404 Not Found The URI requested is invalid or the requested resource, such as database record, does not exists. If possible an accompanying error message in the header will provide additional information. This code is also returned when the requested format is not supported by the requested method.
429 Too Many Requests Returned when a request cannot be served due to the application's rate limit having been exhausted for the resource.
500 Internal Server Error Something is broken. Please file a bug report if you see this message so our team can investigate.
502 Bad Gateway The service is not available or being upgraded.
503 Unavailable / Maintenance The keybridge:API system is operating but the specific service is either under maintenance or overloaded with requests. See the service main page for more information and please try again later.
504 Gateway timeout The keybridge:API system is operating but the request could not be handled due to a networking failure or misconfiguration. Please try again later.

Troubleshooting

If you are receiving a status code 403: Unauthorized response then your account does not have sufficient privileges for the resource you are trying to access. Please contact Key Bridge to ensure your API credentials are assigned their correct entitlements.

If you are receiving a status code 401: Unauthorized response then please check the following:

  • HTTPS
    Are you using HTTPS? Some web service requests must be submitted via HTTPS and not HTTP. Confirm access requirements with the API's documentation.
  • Consumer Key
    Did you use your public key for a consumer key? Key Bridge OAuth Consumer keys are formatted as 5 hyphen-separated text fields, as shown in this example: 0724578a-5e7e-11e2-921c-0024211c6fd1.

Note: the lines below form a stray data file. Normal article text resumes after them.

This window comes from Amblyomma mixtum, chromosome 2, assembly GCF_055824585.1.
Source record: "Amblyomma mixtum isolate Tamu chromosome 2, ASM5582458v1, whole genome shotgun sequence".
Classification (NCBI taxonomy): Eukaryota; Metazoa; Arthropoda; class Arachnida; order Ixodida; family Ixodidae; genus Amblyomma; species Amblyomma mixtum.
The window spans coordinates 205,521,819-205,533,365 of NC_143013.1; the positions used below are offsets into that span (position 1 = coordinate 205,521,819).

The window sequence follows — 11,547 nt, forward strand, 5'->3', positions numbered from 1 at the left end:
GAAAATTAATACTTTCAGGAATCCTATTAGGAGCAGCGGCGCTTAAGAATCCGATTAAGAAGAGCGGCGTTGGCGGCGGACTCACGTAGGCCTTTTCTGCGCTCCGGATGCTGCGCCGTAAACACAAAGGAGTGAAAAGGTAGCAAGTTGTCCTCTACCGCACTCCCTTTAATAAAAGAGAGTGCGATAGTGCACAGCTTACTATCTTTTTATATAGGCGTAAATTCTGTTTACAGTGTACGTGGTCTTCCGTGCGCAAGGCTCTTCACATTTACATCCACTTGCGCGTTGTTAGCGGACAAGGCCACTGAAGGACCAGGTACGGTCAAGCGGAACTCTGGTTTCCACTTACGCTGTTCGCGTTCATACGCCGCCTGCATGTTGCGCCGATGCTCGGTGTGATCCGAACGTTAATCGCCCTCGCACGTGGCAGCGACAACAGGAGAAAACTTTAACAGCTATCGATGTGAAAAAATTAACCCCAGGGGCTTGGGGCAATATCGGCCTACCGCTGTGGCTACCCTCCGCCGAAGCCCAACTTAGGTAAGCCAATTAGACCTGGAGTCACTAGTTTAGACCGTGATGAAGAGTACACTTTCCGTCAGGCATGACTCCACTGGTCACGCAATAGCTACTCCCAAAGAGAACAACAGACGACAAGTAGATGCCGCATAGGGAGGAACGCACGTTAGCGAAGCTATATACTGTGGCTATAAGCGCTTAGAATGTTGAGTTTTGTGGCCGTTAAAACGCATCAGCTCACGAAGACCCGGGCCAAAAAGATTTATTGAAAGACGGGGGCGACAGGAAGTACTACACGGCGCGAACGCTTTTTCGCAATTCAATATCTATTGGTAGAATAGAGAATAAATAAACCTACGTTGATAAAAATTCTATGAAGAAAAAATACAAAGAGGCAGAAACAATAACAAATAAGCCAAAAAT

• Shared Secret
    Did you copy the entire shared secret correctly? The shared secret is a 64-character word and we recommend you copy and paste this sequence instead of transcribing it.
  • Character Set
    Are you submitting or receiving non-standard characters? See below.

If you are receiving a status code 400: Bad Request, 414: Request-URI Too Long, or 500: Server Error either intermittently or for requests that should normally work you may be using an incorrect character set.

Most software uses the system character set by default, which may be US-ASCII, LATIN, etc. To maximize interoperability keybridge:API services use the the UTF-8 character set when transmitting or receiving non-standard or international characters.

  • as XML: Content-Type: application/xml;charset=utf-8
  • as JSON: Content-Type: application/json;charset=utf-8
  • as XML: Accept-Encoding: application/xml;charset=utf-8
  • as JSON: Accept-Encoding: application/json;charset=utf-8

Specifications & Standards

keybridge systems and services are built using open standards and specifications. Read more about the open standards and use of today's most innovative technologies that make Key Bridge a de-facto standard for commercial White Space solutions.

Core Standards

  • AJAX
  • iCalendar & Microformat
  • JSR-168
  • JSR-127
  • JSR-170
  • JSR-314 (JSF 2.0)
  • OpenSearch
  • CMIS

Web Service Formats

  • REST
  • RMI
  • SOAP
  • WebDAV
  • XML
  • JSON
  • Hessian Binary

Identity Management

  • LDAP
  • Oracle Access Manager
  • Open SSO
  • OAuth 1.0 & 2.0
  • Basic Username + Password

Security

  • Pluggable Authentication
  • Email Verification
  • Granular Permissioning
  • Session Management
  • Code & System Profiling
  • OWASP Practices

Open Architecture

  • Java J2EE/JEE 6
  • Hierarchical and extensible
  • Segmented user communities
  • Message-oriented architecture
  • Pluggable & Modular

Performance & Scalability

  • 3-Tiered System
  • Clustered and load balanced
  • In-memory Caching
  • Static Content Export
  • Real-time Performance Monitoring

Data Import/Export

  • JSR-170 Repository
  • CMIS 1.0 Support
  • Import & export:
    Office, CSV, PDF, TXT, XML
  • WebDAV

Calculator Engines

  • Spectrum Situational Awareness
  • Signal Propagation & Path Loss
  • Geographic Analysis
  • GeoData Transformation
  • Digital Elevation

User Interface

  • Integrated Bug reporting
  • Robust calendaring
  • Rich text editor (WYSIWYG)
  • Email based subscriptions
  • RSS

Communication with external systems requires robust inter-operability and we build upon several key specifications and open standards. Key Bridge also actively supports and contributes to a number of emerging specifications and standards, open data models and information encoding strategies.